He’s over six feet tall, with a chiseled jaw and large muscles. He is extremely good looking and is fiercely protective of his woman and is not afraid of anything. He is great in bed and has a really big…heart. He is the elusive hero in romance novels.
He is like Big Foot. We read about him all the time, but no one actually ever sees him in real life.
I was thinking about this the other day when I had some friends over. I was sitting on the couch looking at my friend Russ, who is about 250 pounds of pure Oreos. He had salsa on his shirt and face and crumbs all over himself. He was arguing with my other friend Keith, who is also overweight and was trying to see how far he could shoot a peanut out of his nose. They were trying to figure out who could come the closest to touching their toe to their chin.
I won’t give you the details, because it is disturbing, but as I watched them I couldn’t stop laughing, and it occurred to me — none of us would ever make it into a romance novel. What’s really bad is that we are all in our forties. I glanced over at our wives as they stared at us, and I was thinking the same thing they were. Why did they marry us? We’re nothing like the heroes in romance books.
I wondered, did they just settle for us because they thought they couldn’t find the perfect man? Do they wish we were more like romance heroes? If they could change us, would they?
I understand why romance heroes are perfect. These books are fantasy. They are geared toward women and are written mostly by women, so it makes sense that they create the perfect guy. Romance heroes all have inner conflict and demons that the heroine will help them overcome, but physically they are almost always perfect, and they always have a really, really big…heart.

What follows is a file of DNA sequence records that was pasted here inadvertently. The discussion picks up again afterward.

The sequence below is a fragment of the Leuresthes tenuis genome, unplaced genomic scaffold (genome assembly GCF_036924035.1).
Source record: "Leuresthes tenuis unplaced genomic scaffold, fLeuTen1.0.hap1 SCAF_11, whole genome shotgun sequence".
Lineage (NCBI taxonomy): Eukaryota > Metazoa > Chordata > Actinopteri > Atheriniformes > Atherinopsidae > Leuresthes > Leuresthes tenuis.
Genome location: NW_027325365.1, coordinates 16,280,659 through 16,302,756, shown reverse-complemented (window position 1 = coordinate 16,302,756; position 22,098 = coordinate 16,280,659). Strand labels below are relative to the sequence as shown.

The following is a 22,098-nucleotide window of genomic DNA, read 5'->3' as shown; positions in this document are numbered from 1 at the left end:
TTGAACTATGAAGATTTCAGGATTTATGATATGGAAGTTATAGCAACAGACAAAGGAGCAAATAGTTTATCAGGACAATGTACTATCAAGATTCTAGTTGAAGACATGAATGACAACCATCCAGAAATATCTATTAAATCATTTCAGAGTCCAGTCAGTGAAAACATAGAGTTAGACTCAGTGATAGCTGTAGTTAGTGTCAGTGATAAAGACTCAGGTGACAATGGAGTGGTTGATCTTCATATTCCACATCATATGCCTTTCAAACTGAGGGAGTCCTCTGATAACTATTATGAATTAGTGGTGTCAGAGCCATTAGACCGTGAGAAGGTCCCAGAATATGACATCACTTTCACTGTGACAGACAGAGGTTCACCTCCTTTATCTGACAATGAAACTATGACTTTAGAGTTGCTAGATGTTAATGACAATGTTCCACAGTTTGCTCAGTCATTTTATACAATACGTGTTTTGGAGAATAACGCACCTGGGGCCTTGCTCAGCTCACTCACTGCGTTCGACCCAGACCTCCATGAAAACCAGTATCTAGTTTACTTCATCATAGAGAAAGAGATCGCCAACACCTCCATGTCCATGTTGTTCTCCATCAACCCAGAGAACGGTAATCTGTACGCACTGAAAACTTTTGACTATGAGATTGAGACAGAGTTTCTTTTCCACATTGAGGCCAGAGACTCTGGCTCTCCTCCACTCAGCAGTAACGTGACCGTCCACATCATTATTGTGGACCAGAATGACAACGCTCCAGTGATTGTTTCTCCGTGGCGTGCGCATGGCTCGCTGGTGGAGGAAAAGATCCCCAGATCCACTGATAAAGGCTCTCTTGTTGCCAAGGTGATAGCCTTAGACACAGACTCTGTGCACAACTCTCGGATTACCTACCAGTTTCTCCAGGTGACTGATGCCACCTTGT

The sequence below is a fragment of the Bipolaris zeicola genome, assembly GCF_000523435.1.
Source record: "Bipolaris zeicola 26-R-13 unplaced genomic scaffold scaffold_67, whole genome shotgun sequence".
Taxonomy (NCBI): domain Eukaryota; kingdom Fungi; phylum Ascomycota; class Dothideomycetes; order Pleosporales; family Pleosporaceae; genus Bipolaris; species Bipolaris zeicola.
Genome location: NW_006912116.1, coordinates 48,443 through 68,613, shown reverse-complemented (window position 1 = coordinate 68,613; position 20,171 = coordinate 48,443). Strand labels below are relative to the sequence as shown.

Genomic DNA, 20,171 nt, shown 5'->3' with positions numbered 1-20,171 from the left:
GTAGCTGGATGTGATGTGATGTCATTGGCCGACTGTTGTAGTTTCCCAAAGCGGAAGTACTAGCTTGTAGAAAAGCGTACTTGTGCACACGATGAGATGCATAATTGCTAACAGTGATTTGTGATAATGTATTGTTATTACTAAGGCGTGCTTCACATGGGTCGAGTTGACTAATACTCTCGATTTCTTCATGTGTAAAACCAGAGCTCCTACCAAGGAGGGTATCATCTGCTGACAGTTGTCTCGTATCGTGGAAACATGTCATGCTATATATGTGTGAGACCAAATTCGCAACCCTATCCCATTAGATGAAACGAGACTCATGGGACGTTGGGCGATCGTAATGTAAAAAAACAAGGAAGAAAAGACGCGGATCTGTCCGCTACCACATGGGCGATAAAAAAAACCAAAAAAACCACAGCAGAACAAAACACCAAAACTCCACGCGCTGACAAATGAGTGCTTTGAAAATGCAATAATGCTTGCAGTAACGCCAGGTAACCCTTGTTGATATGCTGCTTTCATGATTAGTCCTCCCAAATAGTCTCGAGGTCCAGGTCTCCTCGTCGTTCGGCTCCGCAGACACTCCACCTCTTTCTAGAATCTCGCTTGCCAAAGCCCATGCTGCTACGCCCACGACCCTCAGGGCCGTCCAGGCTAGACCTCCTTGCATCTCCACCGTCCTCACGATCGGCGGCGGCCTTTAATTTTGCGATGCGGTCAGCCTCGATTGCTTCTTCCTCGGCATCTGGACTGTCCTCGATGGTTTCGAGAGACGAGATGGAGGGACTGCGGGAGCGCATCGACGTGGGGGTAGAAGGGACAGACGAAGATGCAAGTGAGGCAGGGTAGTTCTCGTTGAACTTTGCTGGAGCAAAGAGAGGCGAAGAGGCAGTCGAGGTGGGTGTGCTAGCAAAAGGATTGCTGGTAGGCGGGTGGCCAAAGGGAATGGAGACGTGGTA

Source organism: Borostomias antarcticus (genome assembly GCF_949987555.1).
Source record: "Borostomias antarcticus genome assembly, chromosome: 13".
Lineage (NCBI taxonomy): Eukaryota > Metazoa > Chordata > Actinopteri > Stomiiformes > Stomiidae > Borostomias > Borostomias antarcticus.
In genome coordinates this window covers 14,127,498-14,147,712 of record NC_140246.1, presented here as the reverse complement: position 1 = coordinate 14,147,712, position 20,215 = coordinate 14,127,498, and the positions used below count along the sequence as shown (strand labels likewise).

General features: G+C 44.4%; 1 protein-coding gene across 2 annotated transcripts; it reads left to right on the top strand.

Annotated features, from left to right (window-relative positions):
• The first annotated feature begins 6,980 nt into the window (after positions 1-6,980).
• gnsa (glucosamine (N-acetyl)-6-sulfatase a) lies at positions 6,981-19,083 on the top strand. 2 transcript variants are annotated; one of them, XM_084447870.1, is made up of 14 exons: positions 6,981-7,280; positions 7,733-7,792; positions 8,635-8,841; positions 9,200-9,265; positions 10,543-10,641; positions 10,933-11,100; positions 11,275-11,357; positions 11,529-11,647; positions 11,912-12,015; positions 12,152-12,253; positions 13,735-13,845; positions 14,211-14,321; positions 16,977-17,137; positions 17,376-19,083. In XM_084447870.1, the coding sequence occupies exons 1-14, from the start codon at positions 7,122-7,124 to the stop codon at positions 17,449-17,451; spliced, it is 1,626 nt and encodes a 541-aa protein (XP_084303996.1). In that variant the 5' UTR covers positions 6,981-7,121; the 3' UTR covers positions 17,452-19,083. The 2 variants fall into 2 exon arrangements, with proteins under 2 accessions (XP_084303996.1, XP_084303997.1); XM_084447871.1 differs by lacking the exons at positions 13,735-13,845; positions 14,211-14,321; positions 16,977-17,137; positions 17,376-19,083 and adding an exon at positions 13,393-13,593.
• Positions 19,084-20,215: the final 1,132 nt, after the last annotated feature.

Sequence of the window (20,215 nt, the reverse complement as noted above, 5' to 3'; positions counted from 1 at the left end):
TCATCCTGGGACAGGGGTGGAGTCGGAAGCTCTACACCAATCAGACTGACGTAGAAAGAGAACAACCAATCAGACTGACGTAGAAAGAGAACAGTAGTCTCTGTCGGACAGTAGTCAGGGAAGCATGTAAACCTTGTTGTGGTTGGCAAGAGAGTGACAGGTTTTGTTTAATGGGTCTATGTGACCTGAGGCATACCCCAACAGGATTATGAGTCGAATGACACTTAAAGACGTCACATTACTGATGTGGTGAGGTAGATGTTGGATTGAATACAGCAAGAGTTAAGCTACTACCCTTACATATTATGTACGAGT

But as a man who reads and loves romance novels, I would like to offer my perspective and then ask you a question.
One of my favorite heroines I have ever read was Jen St. James from the book Because of You by Jessica Scott. The reason I liked her so much was because she was so normal, and she was not physically perfect. She was a cancer survivor who had a breast removed, yet she was beautiful in every way. She had a quiet, feminine strength that resonated, and I couldn’t read enough about her.
But my desire to read about normal heroines does have its limits. A heroine who is 300 pounds and has lettuce stuck in her teeth isn’t going to work for me.
I read a book where the hero was a complete geek, and it totally worked for that particular book. A lot of it has to do with the writing and the author’s ability to create the character. But still, the authors create mostly heroes who are physically perfect. They have even gone beyond that. When perfect wasn’t enough, they turned the heroes into vampires and wolves and dragons.
To answer the question of whether physical appearance is that important to women in the hero of a romance novel, I went to an expert: my wife. No one has more experience living with a below-average man than she does, so I asked her, “Honey, would you read a romance novel with a hero who wasn’t necessarily good looking or muscular or had a really big…heart?”
She said, “No, I wouldn’t read it. Romance novels are a fantasy. I want a perfect hero who is gorgeous, sensitive, macho, protective, and has a really big…heart.”
I told her she must be pretty disappointed to have married someone so different than that. She said, “No, men like that don’t exist, and if they did, I wouldn’t want one. You may not be perfect, but you’re perfect for me, little heart and all.”
What’s your opinion? Would you read romance novels with heroes who are just ordinary men, or are you like my wife?
by TheRomanceMan who can be found on most social media – ***Caution: follow at your own risk.
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